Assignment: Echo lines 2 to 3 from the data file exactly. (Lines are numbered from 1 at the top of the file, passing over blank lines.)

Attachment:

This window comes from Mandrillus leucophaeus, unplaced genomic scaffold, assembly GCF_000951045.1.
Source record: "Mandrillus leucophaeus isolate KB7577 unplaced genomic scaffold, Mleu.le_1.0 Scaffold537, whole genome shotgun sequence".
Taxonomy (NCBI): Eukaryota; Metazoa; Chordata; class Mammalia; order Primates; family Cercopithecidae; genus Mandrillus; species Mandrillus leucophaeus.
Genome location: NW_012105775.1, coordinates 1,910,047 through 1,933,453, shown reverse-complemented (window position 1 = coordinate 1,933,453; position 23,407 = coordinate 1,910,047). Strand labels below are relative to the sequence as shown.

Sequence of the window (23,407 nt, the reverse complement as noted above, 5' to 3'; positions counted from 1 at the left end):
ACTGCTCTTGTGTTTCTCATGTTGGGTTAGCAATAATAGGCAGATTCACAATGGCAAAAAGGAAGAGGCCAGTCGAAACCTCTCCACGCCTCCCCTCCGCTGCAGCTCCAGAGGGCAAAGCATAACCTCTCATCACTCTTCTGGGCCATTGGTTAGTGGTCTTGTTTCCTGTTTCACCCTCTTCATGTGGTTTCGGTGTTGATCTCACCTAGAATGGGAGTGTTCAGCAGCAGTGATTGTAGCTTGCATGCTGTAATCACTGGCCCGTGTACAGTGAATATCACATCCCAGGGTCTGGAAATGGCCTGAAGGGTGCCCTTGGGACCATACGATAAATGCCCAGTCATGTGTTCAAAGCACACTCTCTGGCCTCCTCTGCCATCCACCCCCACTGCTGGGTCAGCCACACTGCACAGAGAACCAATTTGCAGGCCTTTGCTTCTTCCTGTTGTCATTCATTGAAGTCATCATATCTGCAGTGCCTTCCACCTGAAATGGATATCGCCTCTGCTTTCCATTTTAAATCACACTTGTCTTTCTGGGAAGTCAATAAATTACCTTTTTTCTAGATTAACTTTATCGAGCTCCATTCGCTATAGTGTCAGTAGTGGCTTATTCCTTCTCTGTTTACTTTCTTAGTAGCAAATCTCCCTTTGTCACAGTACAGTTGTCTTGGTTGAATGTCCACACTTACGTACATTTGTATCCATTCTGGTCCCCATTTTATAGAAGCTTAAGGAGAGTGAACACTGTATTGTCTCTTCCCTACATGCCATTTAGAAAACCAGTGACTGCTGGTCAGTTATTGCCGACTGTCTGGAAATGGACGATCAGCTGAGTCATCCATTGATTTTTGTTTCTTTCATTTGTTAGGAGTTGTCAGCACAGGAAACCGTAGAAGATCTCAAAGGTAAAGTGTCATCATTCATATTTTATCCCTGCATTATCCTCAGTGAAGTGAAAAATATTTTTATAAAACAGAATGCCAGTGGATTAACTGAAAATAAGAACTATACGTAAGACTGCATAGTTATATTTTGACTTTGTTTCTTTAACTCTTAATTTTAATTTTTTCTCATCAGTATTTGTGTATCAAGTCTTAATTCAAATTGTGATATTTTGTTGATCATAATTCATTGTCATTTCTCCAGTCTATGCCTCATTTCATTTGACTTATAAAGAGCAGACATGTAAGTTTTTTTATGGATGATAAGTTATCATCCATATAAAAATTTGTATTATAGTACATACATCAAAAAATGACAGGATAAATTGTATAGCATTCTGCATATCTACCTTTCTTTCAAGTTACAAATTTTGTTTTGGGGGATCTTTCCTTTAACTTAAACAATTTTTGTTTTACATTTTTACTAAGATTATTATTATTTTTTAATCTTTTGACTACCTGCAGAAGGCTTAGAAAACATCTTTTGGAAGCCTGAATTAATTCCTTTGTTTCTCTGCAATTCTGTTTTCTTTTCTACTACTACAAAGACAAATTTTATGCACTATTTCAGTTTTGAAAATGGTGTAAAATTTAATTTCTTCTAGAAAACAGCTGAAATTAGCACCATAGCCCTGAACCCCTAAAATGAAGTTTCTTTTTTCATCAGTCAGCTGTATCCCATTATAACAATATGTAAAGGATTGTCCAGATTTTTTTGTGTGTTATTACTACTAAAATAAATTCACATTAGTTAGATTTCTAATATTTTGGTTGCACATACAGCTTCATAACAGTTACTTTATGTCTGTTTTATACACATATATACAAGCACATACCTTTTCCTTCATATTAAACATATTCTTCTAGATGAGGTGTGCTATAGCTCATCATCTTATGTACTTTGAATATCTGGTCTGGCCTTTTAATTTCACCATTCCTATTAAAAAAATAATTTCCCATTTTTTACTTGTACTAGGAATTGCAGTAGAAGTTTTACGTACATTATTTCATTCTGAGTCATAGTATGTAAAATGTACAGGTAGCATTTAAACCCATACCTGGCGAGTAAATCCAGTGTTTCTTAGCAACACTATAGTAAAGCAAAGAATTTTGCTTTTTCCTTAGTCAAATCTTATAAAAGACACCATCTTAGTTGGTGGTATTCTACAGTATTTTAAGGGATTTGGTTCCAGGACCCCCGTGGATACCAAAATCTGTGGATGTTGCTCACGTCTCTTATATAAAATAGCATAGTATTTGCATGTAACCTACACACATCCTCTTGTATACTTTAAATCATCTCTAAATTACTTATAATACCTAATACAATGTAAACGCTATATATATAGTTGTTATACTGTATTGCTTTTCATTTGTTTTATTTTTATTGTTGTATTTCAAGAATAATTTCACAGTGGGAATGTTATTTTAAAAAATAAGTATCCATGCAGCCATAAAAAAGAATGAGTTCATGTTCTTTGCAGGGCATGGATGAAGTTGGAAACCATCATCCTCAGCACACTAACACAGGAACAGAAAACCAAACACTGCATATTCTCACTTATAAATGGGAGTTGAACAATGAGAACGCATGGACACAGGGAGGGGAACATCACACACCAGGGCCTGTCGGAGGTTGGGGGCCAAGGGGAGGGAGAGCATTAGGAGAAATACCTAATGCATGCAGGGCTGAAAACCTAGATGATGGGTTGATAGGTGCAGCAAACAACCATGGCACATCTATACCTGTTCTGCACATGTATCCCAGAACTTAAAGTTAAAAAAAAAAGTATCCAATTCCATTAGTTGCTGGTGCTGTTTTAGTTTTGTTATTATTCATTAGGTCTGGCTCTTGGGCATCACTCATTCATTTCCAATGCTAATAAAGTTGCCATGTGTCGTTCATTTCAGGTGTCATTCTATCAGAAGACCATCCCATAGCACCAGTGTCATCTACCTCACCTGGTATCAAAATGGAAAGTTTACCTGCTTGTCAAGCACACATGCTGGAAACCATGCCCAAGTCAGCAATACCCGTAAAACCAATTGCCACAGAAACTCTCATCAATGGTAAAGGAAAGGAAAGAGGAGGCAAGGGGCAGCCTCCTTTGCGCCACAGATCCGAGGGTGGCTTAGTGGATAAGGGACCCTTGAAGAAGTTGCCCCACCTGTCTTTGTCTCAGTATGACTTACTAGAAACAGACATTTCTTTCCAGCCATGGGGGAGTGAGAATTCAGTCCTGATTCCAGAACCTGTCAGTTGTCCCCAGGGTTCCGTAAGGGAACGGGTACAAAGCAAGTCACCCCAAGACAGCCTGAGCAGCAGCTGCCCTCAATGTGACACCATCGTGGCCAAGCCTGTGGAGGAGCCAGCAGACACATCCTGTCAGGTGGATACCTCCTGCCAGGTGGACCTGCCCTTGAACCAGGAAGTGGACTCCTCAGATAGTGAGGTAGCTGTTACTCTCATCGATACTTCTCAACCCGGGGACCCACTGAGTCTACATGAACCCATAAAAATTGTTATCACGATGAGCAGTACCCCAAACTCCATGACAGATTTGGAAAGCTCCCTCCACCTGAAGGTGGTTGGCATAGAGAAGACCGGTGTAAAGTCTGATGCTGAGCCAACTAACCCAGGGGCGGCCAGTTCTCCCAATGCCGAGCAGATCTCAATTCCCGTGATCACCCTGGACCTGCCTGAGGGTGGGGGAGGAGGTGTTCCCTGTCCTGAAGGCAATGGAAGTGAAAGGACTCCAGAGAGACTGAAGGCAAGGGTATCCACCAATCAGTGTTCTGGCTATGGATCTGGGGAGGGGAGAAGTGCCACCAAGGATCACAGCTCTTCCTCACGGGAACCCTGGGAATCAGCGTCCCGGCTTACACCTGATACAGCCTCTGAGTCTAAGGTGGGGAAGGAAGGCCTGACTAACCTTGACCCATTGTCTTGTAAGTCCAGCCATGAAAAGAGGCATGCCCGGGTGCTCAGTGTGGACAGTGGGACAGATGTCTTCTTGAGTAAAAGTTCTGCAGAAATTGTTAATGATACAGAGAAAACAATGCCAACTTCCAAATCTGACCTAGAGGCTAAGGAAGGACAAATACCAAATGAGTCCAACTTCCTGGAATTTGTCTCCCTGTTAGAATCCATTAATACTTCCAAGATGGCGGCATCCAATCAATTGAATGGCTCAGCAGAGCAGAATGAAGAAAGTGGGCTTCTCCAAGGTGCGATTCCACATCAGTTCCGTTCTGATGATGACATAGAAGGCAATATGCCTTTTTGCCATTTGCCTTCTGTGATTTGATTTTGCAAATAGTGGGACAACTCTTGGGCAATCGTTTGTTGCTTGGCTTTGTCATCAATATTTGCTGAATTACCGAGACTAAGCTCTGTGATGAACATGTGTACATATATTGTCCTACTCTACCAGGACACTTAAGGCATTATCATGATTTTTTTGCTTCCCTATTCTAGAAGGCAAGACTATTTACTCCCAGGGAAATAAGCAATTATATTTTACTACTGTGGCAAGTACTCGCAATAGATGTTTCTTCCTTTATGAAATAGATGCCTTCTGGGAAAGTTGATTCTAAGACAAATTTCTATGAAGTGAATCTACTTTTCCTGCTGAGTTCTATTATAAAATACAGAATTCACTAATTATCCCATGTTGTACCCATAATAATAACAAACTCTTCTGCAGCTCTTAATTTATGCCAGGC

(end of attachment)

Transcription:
Source record: "Mandrillus leucophaeus isolate KB7577 unplaced genomic scaffold, Mleu.le_1.0 Scaffold537, whole genome shotgun sequence".
Taxonomy (NCBI): Eukaryota; Metazoa; Chordata; class Mammalia; order Primates; family Cercopithecidae; genus Mandrillus; species Mandrillus leucophaeus.